Dutch hospitals facing increasing shortage in ICU nurses
Hospitals in the Netherlands are still struggling with a shortage in intensive care nurses, with some intensive care units even having less staff available than last year, the Volkskrant reported after surveying 14 hospitals. Many hospitals are faced with shortages of between a few and several dozen ICU nurses.
Amsterdam UMC is struggling to fill about 20 full-time positions in intensive care. The Noordwest Hospital Group has a shortage of about 10 full-time employees. Medisch Spectrum Twente also has about 10 open vacancies. Due to its shortages, UMC Groningen now has three fewer ICU beds than this time last year - in addition to the existing shortage. In total the hospital has eight beds fewer than it would like. "And that while we would have liked to add six extra beds," Peter van der Voort of the UMCG said to the Volskrkant.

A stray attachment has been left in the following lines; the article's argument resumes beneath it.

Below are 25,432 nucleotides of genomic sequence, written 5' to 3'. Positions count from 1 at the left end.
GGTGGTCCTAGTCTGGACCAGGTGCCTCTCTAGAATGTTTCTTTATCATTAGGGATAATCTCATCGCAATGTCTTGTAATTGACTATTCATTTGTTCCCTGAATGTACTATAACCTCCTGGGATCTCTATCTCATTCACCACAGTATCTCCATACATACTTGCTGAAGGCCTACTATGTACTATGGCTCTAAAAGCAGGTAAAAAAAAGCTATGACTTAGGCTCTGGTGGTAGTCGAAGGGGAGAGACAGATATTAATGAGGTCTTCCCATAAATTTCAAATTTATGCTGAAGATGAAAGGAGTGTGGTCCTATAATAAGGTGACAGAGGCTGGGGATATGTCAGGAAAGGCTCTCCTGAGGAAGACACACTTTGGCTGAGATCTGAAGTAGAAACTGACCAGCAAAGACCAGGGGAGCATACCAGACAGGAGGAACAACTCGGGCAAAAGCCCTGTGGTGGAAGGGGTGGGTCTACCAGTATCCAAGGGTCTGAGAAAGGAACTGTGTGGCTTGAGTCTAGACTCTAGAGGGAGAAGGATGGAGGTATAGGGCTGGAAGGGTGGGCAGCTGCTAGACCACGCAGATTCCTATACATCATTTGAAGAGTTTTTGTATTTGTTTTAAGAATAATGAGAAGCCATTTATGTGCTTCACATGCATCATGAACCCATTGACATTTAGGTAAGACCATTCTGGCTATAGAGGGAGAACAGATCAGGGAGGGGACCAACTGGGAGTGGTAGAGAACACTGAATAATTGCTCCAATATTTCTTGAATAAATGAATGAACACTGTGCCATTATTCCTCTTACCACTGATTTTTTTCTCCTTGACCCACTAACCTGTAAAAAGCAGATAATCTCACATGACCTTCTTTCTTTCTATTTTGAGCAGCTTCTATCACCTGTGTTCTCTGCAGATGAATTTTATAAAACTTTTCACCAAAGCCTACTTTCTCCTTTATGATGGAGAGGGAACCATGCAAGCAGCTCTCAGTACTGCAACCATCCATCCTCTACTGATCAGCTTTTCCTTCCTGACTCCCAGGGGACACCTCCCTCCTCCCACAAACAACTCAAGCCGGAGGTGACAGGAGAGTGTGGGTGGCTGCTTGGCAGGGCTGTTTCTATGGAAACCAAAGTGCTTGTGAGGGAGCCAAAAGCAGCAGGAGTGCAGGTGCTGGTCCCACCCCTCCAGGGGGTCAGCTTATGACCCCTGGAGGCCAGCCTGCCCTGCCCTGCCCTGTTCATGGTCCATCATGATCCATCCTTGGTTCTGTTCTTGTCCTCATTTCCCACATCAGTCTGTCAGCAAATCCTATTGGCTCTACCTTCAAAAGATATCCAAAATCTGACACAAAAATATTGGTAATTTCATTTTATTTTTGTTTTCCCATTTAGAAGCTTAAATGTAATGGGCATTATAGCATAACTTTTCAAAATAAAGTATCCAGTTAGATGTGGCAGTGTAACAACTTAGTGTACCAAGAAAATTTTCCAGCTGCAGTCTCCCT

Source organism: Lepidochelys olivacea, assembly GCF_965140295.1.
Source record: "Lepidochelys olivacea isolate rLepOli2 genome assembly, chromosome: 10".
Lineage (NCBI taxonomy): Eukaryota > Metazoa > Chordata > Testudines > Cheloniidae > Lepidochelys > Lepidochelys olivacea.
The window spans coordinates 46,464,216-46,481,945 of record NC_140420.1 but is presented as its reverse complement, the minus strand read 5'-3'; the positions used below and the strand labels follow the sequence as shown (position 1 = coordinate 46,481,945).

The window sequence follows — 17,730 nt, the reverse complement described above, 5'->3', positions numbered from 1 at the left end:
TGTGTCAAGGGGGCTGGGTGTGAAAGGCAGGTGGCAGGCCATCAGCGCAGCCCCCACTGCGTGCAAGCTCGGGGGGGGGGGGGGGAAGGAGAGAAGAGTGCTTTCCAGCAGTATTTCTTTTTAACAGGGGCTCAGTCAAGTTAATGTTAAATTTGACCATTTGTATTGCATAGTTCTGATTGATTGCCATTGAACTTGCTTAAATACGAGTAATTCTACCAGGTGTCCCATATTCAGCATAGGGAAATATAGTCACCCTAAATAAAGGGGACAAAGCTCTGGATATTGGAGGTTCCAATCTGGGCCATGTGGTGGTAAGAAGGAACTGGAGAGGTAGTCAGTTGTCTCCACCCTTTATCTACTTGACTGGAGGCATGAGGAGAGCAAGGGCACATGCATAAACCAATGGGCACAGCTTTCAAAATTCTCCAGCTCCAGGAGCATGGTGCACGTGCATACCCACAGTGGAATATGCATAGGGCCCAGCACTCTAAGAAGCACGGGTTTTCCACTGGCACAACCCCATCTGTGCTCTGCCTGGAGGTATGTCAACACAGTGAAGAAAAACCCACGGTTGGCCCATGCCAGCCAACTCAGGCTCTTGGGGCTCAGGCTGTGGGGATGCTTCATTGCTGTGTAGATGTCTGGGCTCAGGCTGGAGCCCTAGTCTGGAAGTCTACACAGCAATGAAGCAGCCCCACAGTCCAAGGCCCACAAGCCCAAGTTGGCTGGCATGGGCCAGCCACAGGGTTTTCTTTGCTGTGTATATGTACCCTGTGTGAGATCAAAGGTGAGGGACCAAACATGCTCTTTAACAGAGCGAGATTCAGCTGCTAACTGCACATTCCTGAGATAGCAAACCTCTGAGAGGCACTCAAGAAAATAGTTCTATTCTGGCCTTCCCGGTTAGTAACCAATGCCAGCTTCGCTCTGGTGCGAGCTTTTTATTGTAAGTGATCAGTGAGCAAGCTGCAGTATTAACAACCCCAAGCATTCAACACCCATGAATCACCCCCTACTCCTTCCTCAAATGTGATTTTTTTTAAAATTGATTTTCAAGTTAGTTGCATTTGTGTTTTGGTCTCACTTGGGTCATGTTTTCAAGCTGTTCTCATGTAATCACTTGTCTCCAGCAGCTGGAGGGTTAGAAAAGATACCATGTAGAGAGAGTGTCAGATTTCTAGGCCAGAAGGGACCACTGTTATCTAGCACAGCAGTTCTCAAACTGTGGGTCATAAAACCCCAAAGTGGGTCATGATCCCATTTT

Less ICU capacity could well be a problem in the coming months, with the highly contagious Delta variant of the coronavirus spreading through the Netherlands, a persistent group of Netherlands residents who refuse to be vaccinated, and concerns about vaccines' effectiveness against new variants of the coronavirus. A new wave of coronavirus infections in the fall seems to be an increasingly real scenario.
Diederik Gommer, ICU doctor and head of the Dutch association of intensive care NVIC, also raised concerns about the coming autumn, speaking on Op1. The current number of coronavirus infections is significantly higher than they were a year ago, he said. "We will have to live with the constant pressure from Covid patients in intensive care. We actually wanted to catch up on regular care, but we will not get around to that at all if care with Covid increases again."
According to Gommers, regular care cannot keep being postponed. "Or will we have to just say: this is the actual capacity of intensive care in the Netherlands? That's how we set it up together, these are the limited resources we have, and what are we going to do with that ICU capacity?" The choice is actually between treating one coronavirus patient in the ICU or treating eight people who have to undergo open heart surgery, for example, he said.